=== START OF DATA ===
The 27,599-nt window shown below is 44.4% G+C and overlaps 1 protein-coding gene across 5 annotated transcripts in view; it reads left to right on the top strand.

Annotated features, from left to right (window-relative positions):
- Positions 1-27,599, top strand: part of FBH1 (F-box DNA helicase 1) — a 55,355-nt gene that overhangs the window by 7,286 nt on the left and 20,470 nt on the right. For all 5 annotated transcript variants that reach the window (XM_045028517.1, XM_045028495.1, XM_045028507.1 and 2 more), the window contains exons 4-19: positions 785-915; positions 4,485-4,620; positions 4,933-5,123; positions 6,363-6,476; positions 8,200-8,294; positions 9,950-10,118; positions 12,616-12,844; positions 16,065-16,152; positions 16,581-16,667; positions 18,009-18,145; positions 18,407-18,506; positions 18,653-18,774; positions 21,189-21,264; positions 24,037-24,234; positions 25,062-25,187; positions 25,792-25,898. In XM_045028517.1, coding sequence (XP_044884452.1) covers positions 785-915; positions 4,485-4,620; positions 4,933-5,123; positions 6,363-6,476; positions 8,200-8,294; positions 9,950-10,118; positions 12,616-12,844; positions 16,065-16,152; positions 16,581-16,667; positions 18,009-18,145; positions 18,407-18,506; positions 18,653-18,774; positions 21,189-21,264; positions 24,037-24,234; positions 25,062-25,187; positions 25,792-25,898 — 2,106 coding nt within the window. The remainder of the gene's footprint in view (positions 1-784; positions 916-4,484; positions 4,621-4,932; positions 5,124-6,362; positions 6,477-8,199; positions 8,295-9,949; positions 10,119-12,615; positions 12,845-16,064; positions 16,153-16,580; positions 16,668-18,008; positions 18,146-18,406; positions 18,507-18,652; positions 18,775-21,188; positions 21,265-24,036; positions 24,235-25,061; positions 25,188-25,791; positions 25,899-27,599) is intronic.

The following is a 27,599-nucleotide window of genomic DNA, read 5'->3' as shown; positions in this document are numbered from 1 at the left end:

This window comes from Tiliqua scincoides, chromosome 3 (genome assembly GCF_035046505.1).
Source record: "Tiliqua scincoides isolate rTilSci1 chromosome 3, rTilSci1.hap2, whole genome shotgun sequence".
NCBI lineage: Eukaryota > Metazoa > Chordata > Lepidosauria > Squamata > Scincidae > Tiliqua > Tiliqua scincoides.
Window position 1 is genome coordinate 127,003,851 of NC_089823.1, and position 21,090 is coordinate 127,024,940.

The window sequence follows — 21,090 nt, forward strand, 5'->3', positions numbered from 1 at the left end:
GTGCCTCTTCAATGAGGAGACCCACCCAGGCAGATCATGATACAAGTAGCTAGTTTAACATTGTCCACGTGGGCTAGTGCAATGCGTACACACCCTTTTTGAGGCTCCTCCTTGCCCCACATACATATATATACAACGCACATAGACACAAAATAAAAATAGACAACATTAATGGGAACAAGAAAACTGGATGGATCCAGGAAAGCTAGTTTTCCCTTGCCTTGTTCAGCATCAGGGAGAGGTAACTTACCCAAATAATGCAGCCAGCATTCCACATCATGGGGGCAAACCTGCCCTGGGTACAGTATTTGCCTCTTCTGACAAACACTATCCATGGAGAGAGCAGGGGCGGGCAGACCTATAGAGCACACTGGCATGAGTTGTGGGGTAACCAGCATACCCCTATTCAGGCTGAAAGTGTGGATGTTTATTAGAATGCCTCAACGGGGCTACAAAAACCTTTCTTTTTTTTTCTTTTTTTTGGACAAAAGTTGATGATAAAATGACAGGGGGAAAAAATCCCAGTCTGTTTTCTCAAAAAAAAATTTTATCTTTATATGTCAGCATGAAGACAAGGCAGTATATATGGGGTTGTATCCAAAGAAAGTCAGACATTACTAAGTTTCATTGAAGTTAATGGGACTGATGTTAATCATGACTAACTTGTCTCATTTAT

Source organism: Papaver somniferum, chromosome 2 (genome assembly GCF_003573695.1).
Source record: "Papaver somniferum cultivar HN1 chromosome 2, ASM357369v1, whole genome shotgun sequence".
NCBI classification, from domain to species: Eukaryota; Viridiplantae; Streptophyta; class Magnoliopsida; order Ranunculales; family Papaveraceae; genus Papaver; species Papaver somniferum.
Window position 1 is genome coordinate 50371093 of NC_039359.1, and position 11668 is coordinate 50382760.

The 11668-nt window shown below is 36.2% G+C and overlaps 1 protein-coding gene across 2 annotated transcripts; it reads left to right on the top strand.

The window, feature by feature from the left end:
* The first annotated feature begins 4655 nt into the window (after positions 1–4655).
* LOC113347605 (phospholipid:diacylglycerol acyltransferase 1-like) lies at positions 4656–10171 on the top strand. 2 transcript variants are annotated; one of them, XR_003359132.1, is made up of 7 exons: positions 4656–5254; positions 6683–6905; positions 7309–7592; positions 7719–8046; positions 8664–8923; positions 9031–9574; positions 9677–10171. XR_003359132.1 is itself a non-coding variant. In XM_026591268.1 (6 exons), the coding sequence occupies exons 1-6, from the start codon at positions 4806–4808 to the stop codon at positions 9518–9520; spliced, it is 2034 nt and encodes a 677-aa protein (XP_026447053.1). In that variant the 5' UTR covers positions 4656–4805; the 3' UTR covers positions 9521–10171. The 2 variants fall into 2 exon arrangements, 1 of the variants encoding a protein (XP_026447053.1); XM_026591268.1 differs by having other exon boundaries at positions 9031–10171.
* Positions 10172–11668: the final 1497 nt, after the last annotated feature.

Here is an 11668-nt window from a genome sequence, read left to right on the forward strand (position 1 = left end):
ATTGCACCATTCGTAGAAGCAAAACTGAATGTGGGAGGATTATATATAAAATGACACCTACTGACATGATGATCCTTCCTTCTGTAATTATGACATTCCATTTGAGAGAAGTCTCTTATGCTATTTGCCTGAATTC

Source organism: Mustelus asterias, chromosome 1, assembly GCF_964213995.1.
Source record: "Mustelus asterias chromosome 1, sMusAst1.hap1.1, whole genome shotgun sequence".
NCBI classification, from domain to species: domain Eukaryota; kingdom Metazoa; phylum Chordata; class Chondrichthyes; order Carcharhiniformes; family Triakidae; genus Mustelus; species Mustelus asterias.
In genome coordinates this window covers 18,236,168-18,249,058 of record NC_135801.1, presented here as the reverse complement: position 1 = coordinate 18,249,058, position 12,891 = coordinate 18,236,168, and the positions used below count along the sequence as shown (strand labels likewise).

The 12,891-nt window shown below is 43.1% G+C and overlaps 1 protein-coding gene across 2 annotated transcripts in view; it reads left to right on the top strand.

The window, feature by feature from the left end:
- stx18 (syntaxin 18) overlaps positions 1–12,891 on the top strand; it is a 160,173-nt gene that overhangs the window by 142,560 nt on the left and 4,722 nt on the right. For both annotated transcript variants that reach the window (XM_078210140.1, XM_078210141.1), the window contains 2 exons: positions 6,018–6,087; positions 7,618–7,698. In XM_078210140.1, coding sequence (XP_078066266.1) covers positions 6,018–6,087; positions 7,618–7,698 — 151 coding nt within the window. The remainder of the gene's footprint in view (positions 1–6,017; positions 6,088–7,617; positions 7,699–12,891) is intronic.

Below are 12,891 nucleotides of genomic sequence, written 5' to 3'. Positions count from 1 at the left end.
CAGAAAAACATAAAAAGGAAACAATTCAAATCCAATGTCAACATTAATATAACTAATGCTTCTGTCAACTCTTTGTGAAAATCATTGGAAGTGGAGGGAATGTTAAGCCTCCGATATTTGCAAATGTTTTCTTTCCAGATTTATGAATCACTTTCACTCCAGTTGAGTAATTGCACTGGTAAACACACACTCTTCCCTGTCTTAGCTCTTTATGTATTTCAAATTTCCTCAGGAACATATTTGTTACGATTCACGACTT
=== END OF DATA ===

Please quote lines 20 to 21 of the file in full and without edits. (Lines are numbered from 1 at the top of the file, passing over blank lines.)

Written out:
Here is an 11668-nt window from a genome sequence, read left to right on the forward strand (position 1 = left end):
ATTGCACCATTCGTAGAAGCAAAACTGAATGTGGGAGGATTATATATAAAATGACACCTACTGACATGATGATCCTTCCTTCTGTAATTATGACATTCCATTTGAGAGAAGTCTCTTATGCTATTTGCCTGAATTC